The opposition National Democratic Congress (NDC) does not have any vigilante groups, the party’s Builsa South Member of Parliament, Dr Clement Apaak, has said.
Rather, the biggest opposition part he said has a Ballot Protection Unit meant to secure the polls during elections.
According to the lawmaker, that unit is necessary since, in his view, the government was willing to intimidate its opponents with state security machinery.
Many civil society organisations have called on both the governing New Patriotic Party (NPP) and the opposition NDC to end acts of vigilantism by disbanding their vigilante groups, since their existence poses a threat to Ghana’s democracy.
While the NPP can boast of groups like Delta Force based in the Ashanti Region, Kandahar Boys based in the Northern Region and the Invincible Forces based in the capital, Accra; the NDC can boast of the Hawks based in Accra, Azorka Boys in the Northern Region, the Dragons based in the Brong Ahafo Region and the Lions based in the Eastern Region.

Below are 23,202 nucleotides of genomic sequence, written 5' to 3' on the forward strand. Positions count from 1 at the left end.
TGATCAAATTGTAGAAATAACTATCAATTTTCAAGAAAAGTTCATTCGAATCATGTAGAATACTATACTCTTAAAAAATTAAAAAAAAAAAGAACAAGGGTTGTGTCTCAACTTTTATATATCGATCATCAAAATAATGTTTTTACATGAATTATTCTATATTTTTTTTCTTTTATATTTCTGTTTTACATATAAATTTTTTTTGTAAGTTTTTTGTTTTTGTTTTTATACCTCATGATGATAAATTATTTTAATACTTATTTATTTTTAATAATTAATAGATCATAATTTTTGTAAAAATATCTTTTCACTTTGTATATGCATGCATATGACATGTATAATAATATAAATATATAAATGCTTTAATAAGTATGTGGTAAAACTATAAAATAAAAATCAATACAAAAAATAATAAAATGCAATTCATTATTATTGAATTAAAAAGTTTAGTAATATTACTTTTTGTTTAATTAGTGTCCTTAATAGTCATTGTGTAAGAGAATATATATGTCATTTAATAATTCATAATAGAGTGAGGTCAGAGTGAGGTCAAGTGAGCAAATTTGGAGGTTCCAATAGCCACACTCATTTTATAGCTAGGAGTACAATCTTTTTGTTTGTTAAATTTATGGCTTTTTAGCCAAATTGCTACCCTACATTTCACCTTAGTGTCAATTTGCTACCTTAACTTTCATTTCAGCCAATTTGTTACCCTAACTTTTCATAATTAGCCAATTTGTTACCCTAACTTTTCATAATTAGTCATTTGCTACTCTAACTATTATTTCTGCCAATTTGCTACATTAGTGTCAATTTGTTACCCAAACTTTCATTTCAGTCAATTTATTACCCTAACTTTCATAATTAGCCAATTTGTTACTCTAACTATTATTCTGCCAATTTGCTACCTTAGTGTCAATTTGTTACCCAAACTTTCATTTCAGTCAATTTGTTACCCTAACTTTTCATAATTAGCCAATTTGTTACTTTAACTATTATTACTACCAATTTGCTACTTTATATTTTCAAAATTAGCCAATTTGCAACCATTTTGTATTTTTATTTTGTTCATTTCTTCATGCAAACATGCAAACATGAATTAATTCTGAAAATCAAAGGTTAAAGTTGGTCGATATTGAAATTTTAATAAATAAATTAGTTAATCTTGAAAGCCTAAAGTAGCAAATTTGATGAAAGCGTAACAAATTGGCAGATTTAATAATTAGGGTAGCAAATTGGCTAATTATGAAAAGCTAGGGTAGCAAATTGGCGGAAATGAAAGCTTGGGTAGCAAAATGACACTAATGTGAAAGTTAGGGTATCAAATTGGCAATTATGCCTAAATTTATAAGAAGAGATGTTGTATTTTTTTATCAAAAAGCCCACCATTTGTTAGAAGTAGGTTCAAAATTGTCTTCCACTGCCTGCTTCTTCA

Despite these groups, Dr Apaak told Class FM yesterday that, the NDC has no vigilante groups.
He said: “I don’t think we have vigilantes, what we have is that, and our chairman was very clear, he said it when he was giving his acceptance speech when he was elected as chairman that we are going to put together a group to protect the ballot – a ballot protection unit.
“I don’t know whether that is vigilantism, but having the ability to monitor and ensure that the integrity of the polls can be upheld and that the will of the people is not subverted, shouldn’t be an issue. And it is particularly so when you have a regime that is willing to use state resources and apparatus to frustrate, to confuse or to create an atmosphere of insecurity as a way of intimidating opponents.”
Asked if he supports vigilantism, Dr Appak said: “I don’t subscribe to vigilantism, but I am fully in support of protecting the integrity and sanctity of the ballot … I, Dr Apaak, I don’t see anything wrong with mobilising a couple of guys from Builsa South to go to polling stations to be there to ensure that the proper thing is done. I don’t think there’s anything wrong with that. The issue is if people go there and decide to engage in acts of lawlessness.”
Story: Today Correspondent